Review: The Four Obsessions of an Extraordinary Executive: A Leadership Fable. 

The Four Obsessions of an Extraordinary Executive: A Leadership Fable, by Patrick M. Lencioni, 2000, Jossey-Bass A Wiley Imprint, United States of America

*Book review by Gloria Lombardi.

If you are looking for ways of fostering sustainable success within your organisation, whether it is small, medium or large, this book will prove to be very insightful. Throughout a leadership fable, bestselling author Patrick M. Lencioni describes the leader’s crucial role in building a healthy organisation.

According to Lencioni, there are four underlying factors that would make any organisations healthy. Often they are overlooked by executives. However, they are essential elements of business life that lead to sustained success.

What are The Four Obsessions of an Extraordinary Executive described in the book?


Building a cohesive leadership team is critical to enabling the other three disciplines. It requires considerable interpersonal commitment from an executive team and its leader. The essence of a cohesive leadership team is TRUST. This is marked by the absence of politics, unnecessary anxiety and wasted energy.

According to the author, the most important activity for building trust is getting to know one another at a level that few groups of people ever achieve. It is important that team members get comfortable letting their colleagues see them for who they are.

For cohesive teams, meetings are vital. They are forums for asking difficult questions, challenging one another’s ideas and arriving  at decisions that everyone agrees to support and adhere to, in the best interest of the company. Cohesive teams fight about issues, not personalities and have the capacity of moving on to the next issue without residual feelings. No one should leave the meeting with unspoken resentment.


An organisation that has organisational clarity possesses a SENSE OF UNITY around everything it does. The result is focus and efficiency. Behaviourally, it requires an executive team to demonstrate commitment and courage. Employees in these organisations have great levels of autonomy , they know what their boundaries are and when they need guidance from management before taking action. The ability to make decisions by themselves creates an environment of empowerment.

One of the best ways to achieve clarity, Lencioni says, is to answer six questions pertaining to the organisation:

  • Why does the organisation exist and what differences does it make in the world?
  • What behavioural values are irreplaceable and fundamental?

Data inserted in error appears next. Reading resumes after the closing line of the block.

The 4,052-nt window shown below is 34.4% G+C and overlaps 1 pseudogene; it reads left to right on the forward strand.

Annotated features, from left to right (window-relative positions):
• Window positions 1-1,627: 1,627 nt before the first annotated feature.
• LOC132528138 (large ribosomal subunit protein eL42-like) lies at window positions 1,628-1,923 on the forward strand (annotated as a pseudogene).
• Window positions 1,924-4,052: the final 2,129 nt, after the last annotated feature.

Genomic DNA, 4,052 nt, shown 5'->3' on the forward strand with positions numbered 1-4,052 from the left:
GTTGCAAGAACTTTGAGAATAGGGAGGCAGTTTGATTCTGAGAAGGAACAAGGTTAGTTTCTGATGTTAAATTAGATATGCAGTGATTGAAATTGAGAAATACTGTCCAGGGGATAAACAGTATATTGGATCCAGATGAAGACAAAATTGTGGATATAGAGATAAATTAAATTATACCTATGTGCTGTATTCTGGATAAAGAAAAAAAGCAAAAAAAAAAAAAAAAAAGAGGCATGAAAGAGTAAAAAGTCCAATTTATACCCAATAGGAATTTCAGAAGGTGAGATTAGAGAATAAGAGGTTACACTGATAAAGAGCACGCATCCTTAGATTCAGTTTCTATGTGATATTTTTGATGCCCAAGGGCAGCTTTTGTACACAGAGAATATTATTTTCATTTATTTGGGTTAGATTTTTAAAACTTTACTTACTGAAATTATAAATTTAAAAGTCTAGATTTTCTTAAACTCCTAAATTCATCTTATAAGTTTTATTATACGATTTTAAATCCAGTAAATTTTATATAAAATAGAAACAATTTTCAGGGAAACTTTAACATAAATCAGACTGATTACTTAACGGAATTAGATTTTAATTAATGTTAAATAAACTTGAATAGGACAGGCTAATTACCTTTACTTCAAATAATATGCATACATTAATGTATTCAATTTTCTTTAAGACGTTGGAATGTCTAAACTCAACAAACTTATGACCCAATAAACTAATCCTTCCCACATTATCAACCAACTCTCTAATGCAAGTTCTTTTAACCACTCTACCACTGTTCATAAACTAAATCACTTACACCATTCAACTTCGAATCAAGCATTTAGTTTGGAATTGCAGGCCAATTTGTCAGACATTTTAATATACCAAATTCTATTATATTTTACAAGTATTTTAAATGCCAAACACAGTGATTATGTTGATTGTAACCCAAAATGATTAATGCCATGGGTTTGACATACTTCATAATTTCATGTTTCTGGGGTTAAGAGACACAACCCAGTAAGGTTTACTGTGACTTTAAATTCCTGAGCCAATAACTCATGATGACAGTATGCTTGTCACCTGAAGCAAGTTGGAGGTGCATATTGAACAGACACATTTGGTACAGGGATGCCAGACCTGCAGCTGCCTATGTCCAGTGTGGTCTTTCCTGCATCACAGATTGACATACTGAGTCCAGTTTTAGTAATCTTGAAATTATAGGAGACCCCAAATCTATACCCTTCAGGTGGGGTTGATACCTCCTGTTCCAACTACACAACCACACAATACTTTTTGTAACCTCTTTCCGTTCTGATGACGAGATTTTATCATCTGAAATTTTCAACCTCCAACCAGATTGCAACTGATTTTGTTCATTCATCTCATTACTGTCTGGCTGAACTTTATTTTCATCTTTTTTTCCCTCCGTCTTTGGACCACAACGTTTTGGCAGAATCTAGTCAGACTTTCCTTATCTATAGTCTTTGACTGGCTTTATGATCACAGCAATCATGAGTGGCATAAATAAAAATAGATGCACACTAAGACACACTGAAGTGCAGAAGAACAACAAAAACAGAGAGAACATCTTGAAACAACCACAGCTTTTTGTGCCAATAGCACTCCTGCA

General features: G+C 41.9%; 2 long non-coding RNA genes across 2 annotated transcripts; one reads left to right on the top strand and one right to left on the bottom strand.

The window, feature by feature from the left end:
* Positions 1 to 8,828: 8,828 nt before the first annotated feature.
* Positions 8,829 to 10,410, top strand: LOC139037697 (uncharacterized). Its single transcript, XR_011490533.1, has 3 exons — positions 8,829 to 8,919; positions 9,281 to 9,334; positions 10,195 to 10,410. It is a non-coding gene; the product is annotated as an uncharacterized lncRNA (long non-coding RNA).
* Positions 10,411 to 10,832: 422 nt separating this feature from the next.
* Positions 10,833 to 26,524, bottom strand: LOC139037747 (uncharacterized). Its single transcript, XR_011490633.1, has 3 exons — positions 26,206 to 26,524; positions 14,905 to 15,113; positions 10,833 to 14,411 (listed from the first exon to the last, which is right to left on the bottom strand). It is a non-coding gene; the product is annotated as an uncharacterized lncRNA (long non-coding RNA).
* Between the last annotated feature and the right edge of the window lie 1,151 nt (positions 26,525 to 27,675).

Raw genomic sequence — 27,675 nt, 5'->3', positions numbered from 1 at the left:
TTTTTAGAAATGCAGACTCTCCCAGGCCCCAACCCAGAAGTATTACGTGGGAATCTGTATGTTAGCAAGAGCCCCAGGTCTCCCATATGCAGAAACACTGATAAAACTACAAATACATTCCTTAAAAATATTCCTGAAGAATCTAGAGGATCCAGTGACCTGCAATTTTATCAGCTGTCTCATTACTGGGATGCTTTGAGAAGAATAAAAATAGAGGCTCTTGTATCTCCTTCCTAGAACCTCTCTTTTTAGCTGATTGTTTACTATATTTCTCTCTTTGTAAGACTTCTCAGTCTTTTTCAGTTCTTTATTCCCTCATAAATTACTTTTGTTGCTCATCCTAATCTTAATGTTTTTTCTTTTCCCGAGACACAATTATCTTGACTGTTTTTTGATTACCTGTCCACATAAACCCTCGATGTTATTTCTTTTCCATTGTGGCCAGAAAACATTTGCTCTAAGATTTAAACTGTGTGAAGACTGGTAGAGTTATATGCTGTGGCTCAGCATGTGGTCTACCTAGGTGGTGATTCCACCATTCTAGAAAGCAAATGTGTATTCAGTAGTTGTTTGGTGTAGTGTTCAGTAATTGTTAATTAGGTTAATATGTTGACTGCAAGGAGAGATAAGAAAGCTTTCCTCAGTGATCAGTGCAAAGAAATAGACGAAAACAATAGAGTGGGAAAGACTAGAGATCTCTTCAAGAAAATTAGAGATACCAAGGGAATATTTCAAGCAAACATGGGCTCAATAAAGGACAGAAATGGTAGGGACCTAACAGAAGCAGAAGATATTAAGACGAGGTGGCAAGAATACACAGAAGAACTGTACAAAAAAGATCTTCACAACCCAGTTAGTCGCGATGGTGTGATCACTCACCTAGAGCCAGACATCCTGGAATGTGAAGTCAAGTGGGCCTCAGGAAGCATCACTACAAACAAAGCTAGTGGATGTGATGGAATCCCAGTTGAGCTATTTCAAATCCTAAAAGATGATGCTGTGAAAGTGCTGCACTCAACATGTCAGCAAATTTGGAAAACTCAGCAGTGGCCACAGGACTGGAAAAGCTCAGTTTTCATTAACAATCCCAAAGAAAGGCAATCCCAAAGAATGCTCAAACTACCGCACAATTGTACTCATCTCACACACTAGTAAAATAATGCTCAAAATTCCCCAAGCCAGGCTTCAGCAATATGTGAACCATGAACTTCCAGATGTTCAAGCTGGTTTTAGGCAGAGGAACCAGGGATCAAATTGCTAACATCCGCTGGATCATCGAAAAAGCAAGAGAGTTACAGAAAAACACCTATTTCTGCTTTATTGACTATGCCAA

• What business are we in?
  • How does our approach differ from that of our competition?
  • What are our goals this month, this quarter, this year, next year, five years from now?
  • Who has to do what for us to achieve our goals this month, this quarter, this year, next year, five years from now?

Key to achieving organisational clarity is focus on the essence of each questions, since all of them are important and carry their own challenges. Without those answers confusions and hesitation invade an organisation.


Once the executive team has achieved clarity, it must communicate that clarity to employees. In healthy organisations, Lencioni elucidates, employees are not being kept in the dark about what is going on.

According to the author, effective communication requires repetition in order to take hold in an organisation and simple messages – what employees want from their leaders is clear uncomplicated messages about where the organisation is going and how they can contribute to getting there. Finally, since employees have preferences about the way they receive information, it is important the use of multiple mediums to convey messages to them.


Any company, Lencioni says, has to build the sense of clarity into the fabric of their organisation throughout processes and systems that drive human behaviour. The challenge, the author elucidates, is to do it without creating unnecessary bureaucracy.

When an organisation adopts human systems properly it maintains its identity and sense of direction – even during time of change. It ensures that employees are hired, managed, rewarded, recognised and even being moved out of the company, for reasons that are consistent with its organisational clarity.

Why is it so critical for leaders to address The Four Obsessions of an Extraordinary Executive?

“Because”, elucidates Lencioni, “there is nothing more important than making an organisation healthy to make it successful over time. Regardless of the temptations to occupy themselves with other issues extraordinary executives keep focused on their organisation’s health”. The results are less politics and confusion, higher employee engagement, higher morale, higher productivity, lower turnover and lower costs.

*Book reviews are submitted independently and are not necessarily representative of the views of Engage for Success.

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About the author:

Patrick M. Lencioni is founder and president of The Table Group, a management consulting firm that specialises in executive team development and organisational health. As a consultant and keynote speaker he has worked with thousands of leaders in many different types of organisations – multinational corporations, entrepreneurial ventures, the military, the sport industry, universities and nonprofits. Lencioni is author of nine business books with over three million copies sold worldwide.

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  1. your material is very usefull and thanks for sharing dear !
    No leader should underestimate the fundamental role of clarity.

    If your people understand the company’s core values and can talk accurately and sharply about them, they will be far more efficient and effective decision-makers.

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